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Frequency and nature of reported incidents during Emergency Department care
  1. Julie Considine1,
  2. Belinda Mitchell2,
  3. Helen E Stergiou2
  1. 1School of Nursing, Deakin University - Northern Health Clinical Partnership Victoria, Australia
  2. 2The Northern Hospital, Northern Health, Epping, Victoria, Australia
  1. Correspondence to Julie Considine, School of Nursing, Deakin University, 221 Burwood Hwy, Burwood, Victoria, Australia; julie.considine{at}


Background The aim of this study was to examine reported incidents affecting Emergency Department (ED) episodes of care.

Methods A retrospective audit of ED patients was carried out in an urban district hospital in Melbourne, Australia from 1 January 2008 to 31 December 2008. The main outcome measure was presence or absence of reported patient-related incident(s) during ED care.

Results There were 984 patient-related incidents (n=984) during 2008.The most common incidents were related to patient behaviour (66.4%), patient management (10.1%) and medications (6.5%). Patients whose ED care involved reported incident(s) were older, had higher triage categories, longer length of ED stay and were more likely to need hospital admission or leave at their own risk. Eighteen per cent of reported incidents occurred in patients aged 65 years and over. Incidents affecting older patients were more likely to be related to breach of skin integrity, patient management, diagnosis and patient identification, and less likely to involve patient behaviour.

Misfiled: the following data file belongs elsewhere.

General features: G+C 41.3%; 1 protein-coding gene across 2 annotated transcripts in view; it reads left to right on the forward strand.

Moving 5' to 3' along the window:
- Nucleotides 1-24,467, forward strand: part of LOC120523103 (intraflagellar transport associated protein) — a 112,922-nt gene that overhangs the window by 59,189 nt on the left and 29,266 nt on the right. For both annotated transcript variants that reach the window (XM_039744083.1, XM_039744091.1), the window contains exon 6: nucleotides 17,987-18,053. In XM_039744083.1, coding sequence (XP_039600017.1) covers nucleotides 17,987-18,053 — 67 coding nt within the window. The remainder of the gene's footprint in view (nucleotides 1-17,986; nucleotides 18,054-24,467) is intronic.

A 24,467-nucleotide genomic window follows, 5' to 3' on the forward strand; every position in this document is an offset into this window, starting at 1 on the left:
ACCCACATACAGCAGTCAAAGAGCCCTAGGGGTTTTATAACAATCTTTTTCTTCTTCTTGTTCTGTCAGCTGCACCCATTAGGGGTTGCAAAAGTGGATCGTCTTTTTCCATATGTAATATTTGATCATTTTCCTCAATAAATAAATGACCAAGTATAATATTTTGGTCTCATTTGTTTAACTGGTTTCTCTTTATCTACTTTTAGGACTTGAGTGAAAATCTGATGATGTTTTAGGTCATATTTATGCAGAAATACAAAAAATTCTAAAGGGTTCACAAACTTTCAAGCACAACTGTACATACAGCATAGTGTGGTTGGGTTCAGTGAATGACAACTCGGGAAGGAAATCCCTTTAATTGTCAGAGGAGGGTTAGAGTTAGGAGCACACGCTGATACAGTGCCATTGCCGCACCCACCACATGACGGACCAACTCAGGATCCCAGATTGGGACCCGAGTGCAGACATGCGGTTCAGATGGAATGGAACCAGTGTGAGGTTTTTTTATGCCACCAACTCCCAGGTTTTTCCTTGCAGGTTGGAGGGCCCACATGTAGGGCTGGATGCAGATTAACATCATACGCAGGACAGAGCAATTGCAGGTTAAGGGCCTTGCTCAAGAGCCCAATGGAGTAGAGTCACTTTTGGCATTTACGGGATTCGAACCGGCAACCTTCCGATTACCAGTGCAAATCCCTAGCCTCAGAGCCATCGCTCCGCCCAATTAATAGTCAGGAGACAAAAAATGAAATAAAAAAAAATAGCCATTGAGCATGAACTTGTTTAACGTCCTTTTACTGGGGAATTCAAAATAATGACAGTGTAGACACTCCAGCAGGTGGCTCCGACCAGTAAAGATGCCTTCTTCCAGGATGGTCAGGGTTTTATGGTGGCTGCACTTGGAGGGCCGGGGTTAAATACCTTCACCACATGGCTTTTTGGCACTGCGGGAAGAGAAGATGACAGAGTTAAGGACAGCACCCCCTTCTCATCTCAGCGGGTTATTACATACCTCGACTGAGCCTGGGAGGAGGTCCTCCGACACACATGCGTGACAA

Conclusions Reported incident(s) occurred in 0.47% of ED episodes of care. Differences in personal and clinical characteristics of patients whose ED care involved reported incident(s) highlights the need for better understanding of incidents occurring in the ED in order to improve systems for high-risk patients.

  • Emergency medicine
  • risk management
  • incident reporting
  • audit
  • aged
  • emergency ambulance systems
  • systems
  • management
  • data management
  • quality assurance
  • research

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  • Competing interests None.

  • Provenance and peer review Not commissioned; externally peer reviewed.

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